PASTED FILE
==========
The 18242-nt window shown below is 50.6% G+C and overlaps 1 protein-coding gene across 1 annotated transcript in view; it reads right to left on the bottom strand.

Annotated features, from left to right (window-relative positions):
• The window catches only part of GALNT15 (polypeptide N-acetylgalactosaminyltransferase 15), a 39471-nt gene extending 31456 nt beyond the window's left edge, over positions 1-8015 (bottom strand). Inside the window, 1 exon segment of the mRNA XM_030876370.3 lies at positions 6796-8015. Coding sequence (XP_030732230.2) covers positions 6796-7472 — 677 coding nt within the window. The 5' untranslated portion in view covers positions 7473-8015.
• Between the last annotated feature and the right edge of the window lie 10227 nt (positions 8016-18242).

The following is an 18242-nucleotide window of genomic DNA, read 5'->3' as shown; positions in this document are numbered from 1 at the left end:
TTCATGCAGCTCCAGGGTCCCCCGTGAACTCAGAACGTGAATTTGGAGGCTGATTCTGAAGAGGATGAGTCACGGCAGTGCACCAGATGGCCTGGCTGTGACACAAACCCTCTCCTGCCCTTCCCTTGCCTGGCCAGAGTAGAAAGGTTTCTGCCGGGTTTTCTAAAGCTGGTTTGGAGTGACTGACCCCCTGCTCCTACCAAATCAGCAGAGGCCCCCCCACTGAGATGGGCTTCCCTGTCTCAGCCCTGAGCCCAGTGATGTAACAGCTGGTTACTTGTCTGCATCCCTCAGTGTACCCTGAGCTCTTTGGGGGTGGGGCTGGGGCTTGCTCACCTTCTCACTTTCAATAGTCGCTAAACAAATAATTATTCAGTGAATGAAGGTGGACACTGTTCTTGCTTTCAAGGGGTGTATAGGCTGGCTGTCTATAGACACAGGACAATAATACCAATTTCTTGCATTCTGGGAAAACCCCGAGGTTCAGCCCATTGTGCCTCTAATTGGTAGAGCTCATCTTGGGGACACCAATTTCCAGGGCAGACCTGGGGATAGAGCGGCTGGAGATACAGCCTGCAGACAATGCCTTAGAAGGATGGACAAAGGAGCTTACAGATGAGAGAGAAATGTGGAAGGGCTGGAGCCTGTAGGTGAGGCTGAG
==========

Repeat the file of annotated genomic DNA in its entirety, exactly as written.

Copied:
The 18242-nt window shown below is 50.6% G+C and overlaps 1 protein-coding gene across 1 annotated transcript in view; it reads right to left on the bottom strand.

Annotated features, from left to right (window-relative positions):
• The window catches only part of GALNT15 (polypeptide N-acetylgalactosaminyltransferase 15), a 39471-nt gene extending 31456 nt beyond the window's left edge, over positions 1-8015 (bottom strand). Inside the window, 1 exon segment of the mRNA XM_030876370.3 lies at positions 6796-8015. Coding sequence (XP_030732230.2) covers positions 6796-7472 — 677 coding nt within the window. The 5' untranslated portion in view covers positions 7473-8015.
• Between the last annotated feature and the right edge of the window lie 10227 nt (positions 8016-18242).

The following is an 18242-nucleotide window of genomic DNA, read 5'->3' as shown; positions in this document are numbered from 1 at the left end:
TTCATGCAGCTCCAGGGTCCCCCGTGAACTCAGAACGTGAATTTGGAGGCTGATTCTGAAGAGGATGAGTCACGGCAGTGCACCAGATGGCCTGGCTGTGACACAAACCCTCTCCTGCCCTTCCCTTGCCTGGCCAGAGTAGAAAGGTTTCTGCCGGGTTTTCTAAAGCTGGTTTGGAGTGACTGACCCCCTGCTCCTACCAAATCAGCAGAGGCCCCCCCACTGAGATGGGCTTCCCTGTCTCAGCCCTGAGCCCAGTGATGTAACAGCTGGTTACTTGTCTGCATCCCTCAGTGTACCCTGAGCTCTTTGGGGGTGGGGCTGGGGCTTGCTCACCTTCTCACTTTCAATAGTCGCTAAACAAATAATTATTCAGTGAATGAAGGTGGACACTGTTCTTGCTTTCAAGGGGTGTATAGGCTGGCTGTCTATAGACACAGGACAATAATACCAATTTCTTGCATTCTGGGAAAACCCCGAGGTTCAGCCCATTGTGCCTCTAATTGGTAGAGCTCATCTTGGGGACACCAATTTCCAGGGCAGACCTGGGGATAGAGCGGCTGGAGATACAGCCTGCAGACAATGCCTTAGAAGGATGGACAAAGGAGCTTACAGATGAGAGAGAAATGTGGAAGGGCTGGAGCCTGTAGGTGAGGCTGAG